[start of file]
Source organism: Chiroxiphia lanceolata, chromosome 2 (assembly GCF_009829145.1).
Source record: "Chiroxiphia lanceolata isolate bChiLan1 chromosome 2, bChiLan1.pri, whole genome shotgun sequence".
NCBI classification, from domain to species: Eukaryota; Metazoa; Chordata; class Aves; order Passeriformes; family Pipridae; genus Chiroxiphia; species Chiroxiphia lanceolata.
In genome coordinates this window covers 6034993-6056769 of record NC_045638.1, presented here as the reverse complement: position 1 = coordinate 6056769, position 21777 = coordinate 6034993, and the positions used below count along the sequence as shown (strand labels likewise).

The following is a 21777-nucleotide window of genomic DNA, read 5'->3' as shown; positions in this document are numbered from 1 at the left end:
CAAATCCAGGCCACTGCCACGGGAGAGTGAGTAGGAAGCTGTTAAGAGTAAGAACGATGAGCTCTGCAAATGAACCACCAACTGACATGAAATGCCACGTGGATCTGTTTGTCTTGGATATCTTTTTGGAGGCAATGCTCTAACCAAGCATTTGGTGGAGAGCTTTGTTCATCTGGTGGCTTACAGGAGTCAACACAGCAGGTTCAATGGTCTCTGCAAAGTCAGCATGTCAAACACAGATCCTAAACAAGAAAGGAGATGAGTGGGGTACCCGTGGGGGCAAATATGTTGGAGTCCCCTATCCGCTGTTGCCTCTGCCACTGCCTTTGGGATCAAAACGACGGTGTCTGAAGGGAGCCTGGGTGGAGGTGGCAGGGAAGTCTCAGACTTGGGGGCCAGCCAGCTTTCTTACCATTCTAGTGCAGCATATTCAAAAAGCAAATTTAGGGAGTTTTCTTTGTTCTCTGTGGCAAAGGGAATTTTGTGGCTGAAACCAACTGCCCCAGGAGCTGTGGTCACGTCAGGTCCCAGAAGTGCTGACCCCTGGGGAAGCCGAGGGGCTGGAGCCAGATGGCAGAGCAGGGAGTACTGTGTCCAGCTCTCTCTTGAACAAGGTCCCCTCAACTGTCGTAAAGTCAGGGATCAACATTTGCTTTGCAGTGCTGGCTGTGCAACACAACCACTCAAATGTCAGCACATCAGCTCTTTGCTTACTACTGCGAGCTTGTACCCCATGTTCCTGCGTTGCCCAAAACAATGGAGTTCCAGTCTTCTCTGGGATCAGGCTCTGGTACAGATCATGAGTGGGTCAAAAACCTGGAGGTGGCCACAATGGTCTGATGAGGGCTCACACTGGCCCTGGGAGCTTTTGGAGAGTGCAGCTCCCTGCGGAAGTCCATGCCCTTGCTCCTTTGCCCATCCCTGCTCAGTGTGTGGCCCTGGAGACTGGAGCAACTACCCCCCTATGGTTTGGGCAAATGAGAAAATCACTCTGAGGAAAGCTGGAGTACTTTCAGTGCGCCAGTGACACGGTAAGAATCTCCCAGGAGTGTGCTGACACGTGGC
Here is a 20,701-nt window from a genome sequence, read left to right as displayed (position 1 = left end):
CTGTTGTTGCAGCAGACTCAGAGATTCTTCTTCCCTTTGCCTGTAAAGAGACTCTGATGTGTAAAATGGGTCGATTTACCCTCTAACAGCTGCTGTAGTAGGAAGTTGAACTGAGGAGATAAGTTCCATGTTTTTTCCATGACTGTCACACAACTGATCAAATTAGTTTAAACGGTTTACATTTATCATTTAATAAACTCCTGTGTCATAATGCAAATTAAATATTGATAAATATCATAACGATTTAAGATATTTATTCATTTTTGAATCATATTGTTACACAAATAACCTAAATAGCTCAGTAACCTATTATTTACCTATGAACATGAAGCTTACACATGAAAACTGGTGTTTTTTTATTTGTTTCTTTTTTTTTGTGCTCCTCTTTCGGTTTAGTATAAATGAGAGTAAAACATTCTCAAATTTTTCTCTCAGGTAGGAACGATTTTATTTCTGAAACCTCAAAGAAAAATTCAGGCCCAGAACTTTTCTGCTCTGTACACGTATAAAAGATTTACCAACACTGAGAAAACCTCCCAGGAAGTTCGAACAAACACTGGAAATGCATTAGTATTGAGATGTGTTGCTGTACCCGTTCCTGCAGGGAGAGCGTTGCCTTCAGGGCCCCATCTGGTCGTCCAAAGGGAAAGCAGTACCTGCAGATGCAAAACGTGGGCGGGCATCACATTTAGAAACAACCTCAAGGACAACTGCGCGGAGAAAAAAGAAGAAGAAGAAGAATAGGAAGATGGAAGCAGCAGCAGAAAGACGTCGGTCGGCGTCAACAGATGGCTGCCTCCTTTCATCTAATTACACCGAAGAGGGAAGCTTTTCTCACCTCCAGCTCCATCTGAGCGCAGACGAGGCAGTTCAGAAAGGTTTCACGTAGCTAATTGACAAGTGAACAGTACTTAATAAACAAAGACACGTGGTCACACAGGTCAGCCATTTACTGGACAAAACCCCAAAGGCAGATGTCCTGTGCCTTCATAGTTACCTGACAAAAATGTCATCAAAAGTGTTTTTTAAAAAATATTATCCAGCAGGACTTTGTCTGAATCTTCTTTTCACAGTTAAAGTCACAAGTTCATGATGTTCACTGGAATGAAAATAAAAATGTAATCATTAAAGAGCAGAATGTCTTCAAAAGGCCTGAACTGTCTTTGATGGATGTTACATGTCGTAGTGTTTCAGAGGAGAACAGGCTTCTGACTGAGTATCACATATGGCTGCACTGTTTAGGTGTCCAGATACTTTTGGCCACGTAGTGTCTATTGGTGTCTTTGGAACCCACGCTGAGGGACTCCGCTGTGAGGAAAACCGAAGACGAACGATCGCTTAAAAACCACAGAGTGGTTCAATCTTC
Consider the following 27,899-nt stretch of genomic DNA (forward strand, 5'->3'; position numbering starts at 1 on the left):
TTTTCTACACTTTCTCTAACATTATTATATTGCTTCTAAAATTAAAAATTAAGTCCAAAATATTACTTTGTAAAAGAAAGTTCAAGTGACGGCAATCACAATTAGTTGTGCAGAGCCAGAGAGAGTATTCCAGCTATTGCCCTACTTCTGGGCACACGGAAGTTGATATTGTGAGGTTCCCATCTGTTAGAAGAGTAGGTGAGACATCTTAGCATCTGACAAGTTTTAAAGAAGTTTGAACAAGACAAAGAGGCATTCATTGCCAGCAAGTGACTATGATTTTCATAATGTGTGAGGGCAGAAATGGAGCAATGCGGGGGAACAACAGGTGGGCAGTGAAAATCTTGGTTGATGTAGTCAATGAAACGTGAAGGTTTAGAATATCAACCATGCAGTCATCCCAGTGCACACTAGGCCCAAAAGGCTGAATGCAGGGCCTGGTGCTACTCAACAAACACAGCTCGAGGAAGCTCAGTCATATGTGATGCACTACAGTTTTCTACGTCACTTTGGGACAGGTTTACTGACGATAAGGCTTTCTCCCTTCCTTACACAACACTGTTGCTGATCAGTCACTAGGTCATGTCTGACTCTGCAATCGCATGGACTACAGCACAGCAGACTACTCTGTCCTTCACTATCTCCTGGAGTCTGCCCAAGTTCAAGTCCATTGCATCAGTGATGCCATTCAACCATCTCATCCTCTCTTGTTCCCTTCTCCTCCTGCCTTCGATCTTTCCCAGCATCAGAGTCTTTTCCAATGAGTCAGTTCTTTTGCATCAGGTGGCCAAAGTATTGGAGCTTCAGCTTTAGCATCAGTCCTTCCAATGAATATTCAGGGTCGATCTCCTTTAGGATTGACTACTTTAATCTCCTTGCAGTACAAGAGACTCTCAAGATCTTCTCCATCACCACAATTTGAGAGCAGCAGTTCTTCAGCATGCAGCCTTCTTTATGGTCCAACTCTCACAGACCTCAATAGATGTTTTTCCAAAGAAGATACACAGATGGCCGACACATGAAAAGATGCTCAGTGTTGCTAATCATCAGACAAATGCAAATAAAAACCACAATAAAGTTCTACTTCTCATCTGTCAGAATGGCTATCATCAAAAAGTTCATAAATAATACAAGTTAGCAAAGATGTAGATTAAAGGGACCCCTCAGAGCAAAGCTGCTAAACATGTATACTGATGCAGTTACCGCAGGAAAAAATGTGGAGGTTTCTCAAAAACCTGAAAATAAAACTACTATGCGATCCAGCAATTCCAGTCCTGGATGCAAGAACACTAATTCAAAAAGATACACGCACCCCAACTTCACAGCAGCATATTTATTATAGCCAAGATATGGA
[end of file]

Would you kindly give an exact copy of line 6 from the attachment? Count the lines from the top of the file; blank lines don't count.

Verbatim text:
CAAATCCAGGCCACTGCCACGGGAGAGTGAGTAGGAAGCTGTTAAGAGTAAGAACGATGAGCTCTGCAAATGAACCACCAACTGACATGAAATGCCACGTGGATCTGTTTGTCTTGGATATCTTTTTGGAGGCAATGCTCTAACCAAGCATTTGGTGGAGAGCTTTGTTCATCTGGTGGCTTACAGGAGTCAACACAGCAGGTTCAATGGTCTCTGCAAAGTCAGCATGTCAAACACAGATCCTAAACAAGAAAGGAGATGAGTGGGGTACCCGTGGGGGCAAATATGTTGGAGTCCCCTATCCGCTGTTGCCTCTGCCACTGCCTTTGGGATCAAAACGACGGTGTCTGAAGGGAGCCTGGGTGGAGGTGGCAGGGAAGTCTCAGACTTGGGGGCCAGCCAGCTTTCTTACCATTCTAGTGCAGCATATTCAAAAAGCAAATTTAGGGAGTTTTCTTTGTTCTCTGTGGCAAAGGGAATTTTGTGGCTGAAACCAACTGCCCCAGGAGCTGTGGTCACGTCAGGTCCCAGAAGTGCTGACCCCTGGGGAAGCCGAGGGGCTGGAGCCAGATGGCAGAGCAGGGAGTACTGTGTCCAGCTCTCTCTTGAACAAGGTCCCCTCAACTGTCGTAAAGTCAGGGATCAACATTTGCTTTGCAGTGCTGGCTGTGCAACACAACCACTCAAATGTCAGCACATCAGCTCTTTGCTTACTACTGCGAGCTTGTACCCCATGTTCCTGCGTTGCCCAAAACAATGGAGTTCCAGTCTTCTCTGGGATCAGGCTCTGGTACAGATCATGAGTGGGTCAAAAACCTGGAGGTGGCCACAATGGTCTGATGAGGGCTCACACTGGCCCTGGGAGCTTTTGGAGAGTGCAGCTCCCTGCGGAAGTCCATGCCCTTGCTCCTTTGCCCATCCCTGCTCAGTGTGTGGCCCTGGAGACTGGAGCAACTACCCCCCTATGGTTTGGGCAAATGAGAAAATCACTCTGAGGAAAGCTGGAGTACTTTCAGTGCGCCAGTGACACGGTAAGAATCTCCCAGGAGTGTGCTGACACGTGGC